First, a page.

The Scrap Boys are ghosts these days, haunting small town summer streets, the four blocks that make up downtown. They drift past the sandwich shop and the dry cleaners and the florist, past the post office and Jerry’s Bar and Grill, stop to salute at the Salvation Army, try hang out in the Dollar General when they get hot or hungry.
All summer, up and down, up and down Main Street, the Scrap Boys strut and preen unseen, unseen by the skinny blonde girls from school walking to the coffee shop, unseen by the high school boys who smell of beer and smoke and hang out in the alleys talking about the tattoos they will get and the shit-box cars they will buy as soon as a mother’s boyfriend comes through with the job he promised, promised months ago. The skinny blonde girls from school, the high school boys, they all look past the Scrap Boys, look right through them on the summer streets. Ghosts.
Three backyard haircuts, three sunburned necks sticky with grime and sweat, three bare chests, sunken and rib scarred, three t-shirts hanging like warning flags out of cargo shorts back pockets, but only one shared heart, rabbit quick and fragile. Scrap Boy 1, Scrap Boy 2, Scrap Boy 3, neighbors by chance, brothers by choice, where one goes the other two follow sure as thunder follows lightning.
Bad Betty is the only person downtown with ghost sense. She can feel the Scrap Boys presence in the nerves running across her back before they even enter her Dollar General. They pull their t-shirts on, slouch in, heads down, hide behind a mom wrangling a stroller and two moon-eyed toddlers through the automatic door, and still, before all six Scrap Boy feet are planted in Dollar General Bad Betty has turned red and grown eight feet tall. Tongues of fire dance in her eyes. Bad Betty sees the Scrap Boys.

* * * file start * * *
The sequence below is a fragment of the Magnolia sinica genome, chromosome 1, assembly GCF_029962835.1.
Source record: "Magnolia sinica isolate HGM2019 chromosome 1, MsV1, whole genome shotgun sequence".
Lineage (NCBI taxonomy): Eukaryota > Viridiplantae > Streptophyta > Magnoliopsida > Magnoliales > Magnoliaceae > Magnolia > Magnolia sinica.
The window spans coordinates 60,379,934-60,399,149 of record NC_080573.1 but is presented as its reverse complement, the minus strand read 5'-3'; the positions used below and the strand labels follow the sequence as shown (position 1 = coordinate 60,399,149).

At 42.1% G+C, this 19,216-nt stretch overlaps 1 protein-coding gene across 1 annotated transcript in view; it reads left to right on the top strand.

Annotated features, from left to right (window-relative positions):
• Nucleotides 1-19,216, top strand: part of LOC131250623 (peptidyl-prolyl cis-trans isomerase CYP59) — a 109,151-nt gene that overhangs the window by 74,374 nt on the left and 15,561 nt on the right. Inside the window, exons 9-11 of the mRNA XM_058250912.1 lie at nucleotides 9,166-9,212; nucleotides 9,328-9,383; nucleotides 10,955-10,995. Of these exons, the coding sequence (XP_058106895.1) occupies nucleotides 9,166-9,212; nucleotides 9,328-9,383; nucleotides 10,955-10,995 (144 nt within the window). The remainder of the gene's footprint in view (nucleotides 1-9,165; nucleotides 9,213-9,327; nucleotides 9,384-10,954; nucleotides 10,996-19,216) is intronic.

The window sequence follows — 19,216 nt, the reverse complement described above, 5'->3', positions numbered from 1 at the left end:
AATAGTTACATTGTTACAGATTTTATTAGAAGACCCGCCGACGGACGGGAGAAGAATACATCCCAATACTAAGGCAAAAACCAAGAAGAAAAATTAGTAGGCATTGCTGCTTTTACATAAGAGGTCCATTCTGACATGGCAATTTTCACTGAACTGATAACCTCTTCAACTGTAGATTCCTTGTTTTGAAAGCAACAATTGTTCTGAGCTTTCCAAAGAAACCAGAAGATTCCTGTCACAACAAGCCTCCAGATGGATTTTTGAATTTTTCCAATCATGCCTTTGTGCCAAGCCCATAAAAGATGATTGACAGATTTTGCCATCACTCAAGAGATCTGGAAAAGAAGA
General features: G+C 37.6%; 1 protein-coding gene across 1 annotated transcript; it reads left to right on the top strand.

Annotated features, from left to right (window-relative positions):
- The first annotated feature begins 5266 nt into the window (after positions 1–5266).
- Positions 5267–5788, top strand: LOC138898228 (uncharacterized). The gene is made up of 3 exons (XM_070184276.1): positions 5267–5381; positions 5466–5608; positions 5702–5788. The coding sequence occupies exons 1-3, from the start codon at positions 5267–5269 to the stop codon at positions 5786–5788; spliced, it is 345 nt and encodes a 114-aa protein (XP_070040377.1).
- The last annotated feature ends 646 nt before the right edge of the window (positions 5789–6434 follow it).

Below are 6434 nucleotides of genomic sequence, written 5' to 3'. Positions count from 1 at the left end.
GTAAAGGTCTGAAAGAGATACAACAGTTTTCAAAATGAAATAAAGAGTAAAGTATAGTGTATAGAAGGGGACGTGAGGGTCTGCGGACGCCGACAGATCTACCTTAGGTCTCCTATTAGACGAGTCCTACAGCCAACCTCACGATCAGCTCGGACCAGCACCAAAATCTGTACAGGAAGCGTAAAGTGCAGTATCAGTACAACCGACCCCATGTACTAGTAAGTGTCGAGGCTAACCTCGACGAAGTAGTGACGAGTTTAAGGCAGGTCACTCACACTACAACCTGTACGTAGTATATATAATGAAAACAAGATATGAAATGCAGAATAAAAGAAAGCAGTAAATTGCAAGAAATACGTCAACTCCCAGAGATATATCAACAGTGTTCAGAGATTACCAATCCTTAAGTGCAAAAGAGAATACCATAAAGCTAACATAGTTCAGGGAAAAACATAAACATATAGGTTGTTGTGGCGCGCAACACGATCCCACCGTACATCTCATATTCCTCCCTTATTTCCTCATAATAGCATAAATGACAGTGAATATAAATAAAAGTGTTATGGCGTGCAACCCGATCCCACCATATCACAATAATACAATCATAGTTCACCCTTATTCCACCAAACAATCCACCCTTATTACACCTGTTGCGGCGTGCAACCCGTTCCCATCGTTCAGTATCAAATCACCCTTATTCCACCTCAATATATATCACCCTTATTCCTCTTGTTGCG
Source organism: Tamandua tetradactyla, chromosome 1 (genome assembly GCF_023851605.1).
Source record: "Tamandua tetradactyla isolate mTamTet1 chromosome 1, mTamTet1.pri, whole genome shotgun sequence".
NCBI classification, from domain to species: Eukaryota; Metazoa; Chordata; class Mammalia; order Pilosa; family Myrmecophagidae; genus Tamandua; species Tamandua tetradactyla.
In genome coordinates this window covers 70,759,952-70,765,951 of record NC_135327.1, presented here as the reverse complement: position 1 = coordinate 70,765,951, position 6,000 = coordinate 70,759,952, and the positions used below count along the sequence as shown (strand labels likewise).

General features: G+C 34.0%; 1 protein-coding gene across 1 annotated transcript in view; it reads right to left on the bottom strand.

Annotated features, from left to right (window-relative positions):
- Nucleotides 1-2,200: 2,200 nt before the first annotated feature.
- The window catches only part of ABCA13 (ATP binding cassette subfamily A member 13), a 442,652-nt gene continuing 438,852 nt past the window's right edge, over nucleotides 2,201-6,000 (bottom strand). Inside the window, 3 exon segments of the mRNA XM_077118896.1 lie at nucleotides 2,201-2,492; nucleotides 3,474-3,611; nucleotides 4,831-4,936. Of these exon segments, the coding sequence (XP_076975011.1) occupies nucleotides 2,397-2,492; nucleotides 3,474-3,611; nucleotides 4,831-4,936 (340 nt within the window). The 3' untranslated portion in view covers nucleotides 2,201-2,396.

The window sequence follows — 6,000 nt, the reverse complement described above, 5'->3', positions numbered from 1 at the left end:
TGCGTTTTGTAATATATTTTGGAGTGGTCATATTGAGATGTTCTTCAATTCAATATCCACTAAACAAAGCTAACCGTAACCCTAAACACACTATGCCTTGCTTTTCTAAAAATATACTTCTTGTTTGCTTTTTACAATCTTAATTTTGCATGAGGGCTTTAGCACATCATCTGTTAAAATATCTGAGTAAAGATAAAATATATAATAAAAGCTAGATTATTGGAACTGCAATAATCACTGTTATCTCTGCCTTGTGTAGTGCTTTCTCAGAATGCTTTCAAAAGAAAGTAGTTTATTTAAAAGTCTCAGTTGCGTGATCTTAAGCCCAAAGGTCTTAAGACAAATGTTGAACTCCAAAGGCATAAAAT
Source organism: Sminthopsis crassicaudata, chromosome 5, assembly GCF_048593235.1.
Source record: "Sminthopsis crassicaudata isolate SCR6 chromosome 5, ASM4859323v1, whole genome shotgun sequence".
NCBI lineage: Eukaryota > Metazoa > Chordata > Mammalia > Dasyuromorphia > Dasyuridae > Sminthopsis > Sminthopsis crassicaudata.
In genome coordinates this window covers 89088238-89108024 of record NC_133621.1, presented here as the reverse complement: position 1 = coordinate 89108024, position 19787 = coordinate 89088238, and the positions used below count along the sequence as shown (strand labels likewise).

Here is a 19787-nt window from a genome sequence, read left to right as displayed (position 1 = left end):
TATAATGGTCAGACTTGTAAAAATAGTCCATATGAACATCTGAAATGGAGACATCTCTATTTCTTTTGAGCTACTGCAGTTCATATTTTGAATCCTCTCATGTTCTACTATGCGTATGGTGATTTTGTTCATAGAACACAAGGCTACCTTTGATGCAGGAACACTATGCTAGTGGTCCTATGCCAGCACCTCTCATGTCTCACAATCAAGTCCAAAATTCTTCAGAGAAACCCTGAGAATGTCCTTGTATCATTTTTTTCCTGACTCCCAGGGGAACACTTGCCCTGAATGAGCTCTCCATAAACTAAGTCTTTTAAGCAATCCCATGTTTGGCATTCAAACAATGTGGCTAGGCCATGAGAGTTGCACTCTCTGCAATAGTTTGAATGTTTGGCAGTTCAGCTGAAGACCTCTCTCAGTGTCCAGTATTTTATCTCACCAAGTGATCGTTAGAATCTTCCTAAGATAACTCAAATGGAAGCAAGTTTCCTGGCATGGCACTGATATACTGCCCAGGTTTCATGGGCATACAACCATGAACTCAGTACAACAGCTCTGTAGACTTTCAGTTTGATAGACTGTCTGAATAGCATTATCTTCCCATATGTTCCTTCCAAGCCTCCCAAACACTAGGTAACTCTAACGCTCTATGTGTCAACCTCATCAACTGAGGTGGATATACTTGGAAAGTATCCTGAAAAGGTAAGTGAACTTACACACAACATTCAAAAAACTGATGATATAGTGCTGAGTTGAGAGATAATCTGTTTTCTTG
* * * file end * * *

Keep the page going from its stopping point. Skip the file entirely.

She calls the Scrap Boys heathens, says she knows they’ve come to take food off her shelves, eat what they grab in the Dollar General bathroom, says the Scrap Boys leave empty chip bags, sad as cicada husks, slick with salt and grease and Scrap Boy fingerprints all over her bathroom floor. Bad Betty kicks the air behind the Scrap Boys as they flee. Flailing arms, churning legs, a Scrap Boy whirlwind blows back out onto Main Street.
The old ladies walking past Dollar General turn their heads when they hear the whoosh of the Dollar General door, but they don’t see the Scrap Boys come tumbling out. The old ladies look right through the Scrap Boys. Ghosts. But the old ladies see the dog licking the sidewalk in front of the sandwich shop half a block away, and the dog sees the Scrap Boys, sees all of them.
The dog is black and beagle sized, but square-headed, barrel chested, mostly bones where muscles should be. The dog is dusty and uncollared. The dog is flea-bitten ears that don’t match and a high-pitched bark lonesome and welcoming, the call of a mourning dove.
The dog becomes a bottle rocket zooming toward the Scrap Boys’ tumult. “Hey, boy, hey boy,” the Scrap Boys yell, and they forget all about their empty bellies, the racks of puffy potato chip bags, forget all about Bad Betty, the Dollar General general, forget how it feels to mostly be invisible. The dog sings in his high-pitched bark, wags his tail, bounces in a circle around the Scrap Boys, and the Scrap Boys’ heart becomes a roman candle, shoots comets, pop, pop, pop, one after another, rooster tails of shimmering sparks, pop, pop, pop. Fire flowers. “Hey, boy, hey boy.”
And then the dog is gone, bottle rocket reborn, but racing away from the Scrap Boys, away from Bad Betty rumbling out of Dollar General still kicking like a Rockette. She chants “No loitering, no loitering,” like the words are a prayer, an incantation to ward off spirits.
The Scrap Boys run away from Bad Betty, run after the dog. They run to the rhythm of the dog’s nails clicking against the sidewalk, clickety-clack, clickety-clack, like a toy choo-choo train, run until they can’t hear the dog’s nails anymore and the dog is just a black dot in the distance, heading out toward the overpass, the abandoned bottling plant. The Scrap Boys run until their lungs burn and their legs are numb. And they keep running.
The Scrap Boys run after the dog like it’s their job. The Scrap boys run after the dog because it is their job, ghosts doing the work of ghosts, relentless as memory, trailing this creature that loved them.